CHARLESTON, SC (WCSC) - Georgetown County officials are urging people to evacuate ahead of major flooding now expected to start Wednesday night into Thursday.
The warning applies particularly to those who live in flood zones, but officials warn others might be isolated, too, as conditions worsen.
“Please do not wait until the last minute,” Georgetown Mayor Brendon Barber said. “We do have resources we have the high level water vehicles. We have boats and we also have air evacuations. But don’t make it hard and make it dangerous for the first responders. Please, at this time we are asking you to consider life. You can always rebuild the property.”
Parts of Georgetown are expected to see more than 10 feet of flooding.
South Carolina National Guard soldiers and armory trucks are stationed in the city. Georgetown County also has more than 250 additional police officers in town to help with efforts but also to help prevent people from stealing as people have evacuated.
That includes police from Charleston, North Charleston and Mount Pleasant. Barber said county teams are doing wastewater and electrical assessments Tuesday.
People in Georgetown County are making their final preparations ahead of the severe flooding that is expected on Wednesday. The water from the north will be flowing into the area and roads and bridges are expected to be shut down.
Front Street is an area that is expected to have some of the worst flooding. It’s next to the Sampit River.
Businesses have sand bags and plastic lined up to help prevent water from flowing in. They're also removing tables, chairs and other appliances.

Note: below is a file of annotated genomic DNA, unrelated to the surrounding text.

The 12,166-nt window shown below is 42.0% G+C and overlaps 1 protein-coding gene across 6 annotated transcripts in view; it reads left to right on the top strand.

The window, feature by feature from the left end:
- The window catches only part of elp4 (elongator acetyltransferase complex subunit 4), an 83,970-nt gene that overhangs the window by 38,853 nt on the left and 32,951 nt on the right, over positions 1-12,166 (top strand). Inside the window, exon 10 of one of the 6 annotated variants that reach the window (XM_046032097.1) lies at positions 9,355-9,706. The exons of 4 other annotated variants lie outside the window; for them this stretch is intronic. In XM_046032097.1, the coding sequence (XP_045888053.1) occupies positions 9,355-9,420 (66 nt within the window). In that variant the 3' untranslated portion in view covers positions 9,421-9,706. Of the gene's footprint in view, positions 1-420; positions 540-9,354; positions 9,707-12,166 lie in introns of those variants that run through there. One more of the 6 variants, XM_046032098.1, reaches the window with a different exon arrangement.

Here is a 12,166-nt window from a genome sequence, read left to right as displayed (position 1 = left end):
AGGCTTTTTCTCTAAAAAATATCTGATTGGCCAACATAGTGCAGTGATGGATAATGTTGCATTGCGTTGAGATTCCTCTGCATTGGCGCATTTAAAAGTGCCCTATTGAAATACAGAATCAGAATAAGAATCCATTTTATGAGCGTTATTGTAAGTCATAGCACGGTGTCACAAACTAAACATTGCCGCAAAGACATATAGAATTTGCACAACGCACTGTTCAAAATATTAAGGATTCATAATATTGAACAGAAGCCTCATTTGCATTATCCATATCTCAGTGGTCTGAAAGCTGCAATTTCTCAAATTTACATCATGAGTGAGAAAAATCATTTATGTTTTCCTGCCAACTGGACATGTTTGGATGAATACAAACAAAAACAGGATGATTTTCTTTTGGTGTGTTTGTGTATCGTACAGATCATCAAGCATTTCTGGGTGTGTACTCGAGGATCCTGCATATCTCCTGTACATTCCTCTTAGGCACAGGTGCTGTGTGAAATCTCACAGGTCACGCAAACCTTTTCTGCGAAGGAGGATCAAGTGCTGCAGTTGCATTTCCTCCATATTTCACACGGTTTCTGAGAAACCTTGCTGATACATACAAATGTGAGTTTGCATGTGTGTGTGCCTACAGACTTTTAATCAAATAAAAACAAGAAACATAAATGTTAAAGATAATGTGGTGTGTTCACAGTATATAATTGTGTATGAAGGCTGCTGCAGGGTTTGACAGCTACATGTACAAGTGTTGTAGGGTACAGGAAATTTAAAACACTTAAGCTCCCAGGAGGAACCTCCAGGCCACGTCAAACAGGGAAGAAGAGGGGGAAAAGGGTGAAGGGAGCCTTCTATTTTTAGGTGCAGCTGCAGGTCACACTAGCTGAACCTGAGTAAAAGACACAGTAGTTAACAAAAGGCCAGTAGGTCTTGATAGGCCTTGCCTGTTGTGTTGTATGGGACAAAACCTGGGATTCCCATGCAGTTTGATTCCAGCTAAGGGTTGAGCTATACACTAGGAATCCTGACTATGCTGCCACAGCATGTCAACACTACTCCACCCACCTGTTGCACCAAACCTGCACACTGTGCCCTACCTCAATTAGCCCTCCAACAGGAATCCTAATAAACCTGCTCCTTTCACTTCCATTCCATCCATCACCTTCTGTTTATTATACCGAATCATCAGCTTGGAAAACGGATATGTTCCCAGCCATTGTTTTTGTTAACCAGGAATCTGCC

Georgetown County officials say some areas are expected to see more than 10-feet of flooding and they want people to evacuate, especially those that live in flood zones.
If you don’t, they want those people to know that you could be isolated as roads and bridges begin to close.
They say people should expect to be prepared to be in their homes for at least seven days if they do plan to stay. It will take some time before the floodwaters go down.
“If your home is not projected to receive flooding you could be isolated, you may not be able to get where you need to go for supplies, medical care, and emergency responders may not be able to get to you. So that’s something that needs to be taken into consideration, and people need to take this seriously,” said Jackie Broach-Akers, the Georgetown County public information officer.
Shortly after Hurricane Florence a man in his early twenties died after driving past a barricade in the county.
If you see a barricade up on a road, officials say do not move it or pass by it.
You will be ticketed if you do.
As of Tuesday there was one up in Plantersville as a roadway became flooded. A family nearby decided to evacuated shortly after.
The mayor of Georgetown, Brendon, Barber has a message for people about being prepared.
“Please do not wait until the last minute. We do have resources. We have the high level water vehicles, we have boats and we also have air evacuations. But don’t make it hard and make it dangerous for the first responders. Please at this time we are asking you to consider life. You can always rebuild the property,” Barber said.
Georgetown County officials say some of the major flooding impacts are expected to be seen Wednesday night going into Thursday morning.
“I’m really not worried about it because God knows where the water is going and those are materials in the house. So the only thing that I’m concerned about is keeping my family safe,” Georgetown resident Diarendia Smalls said.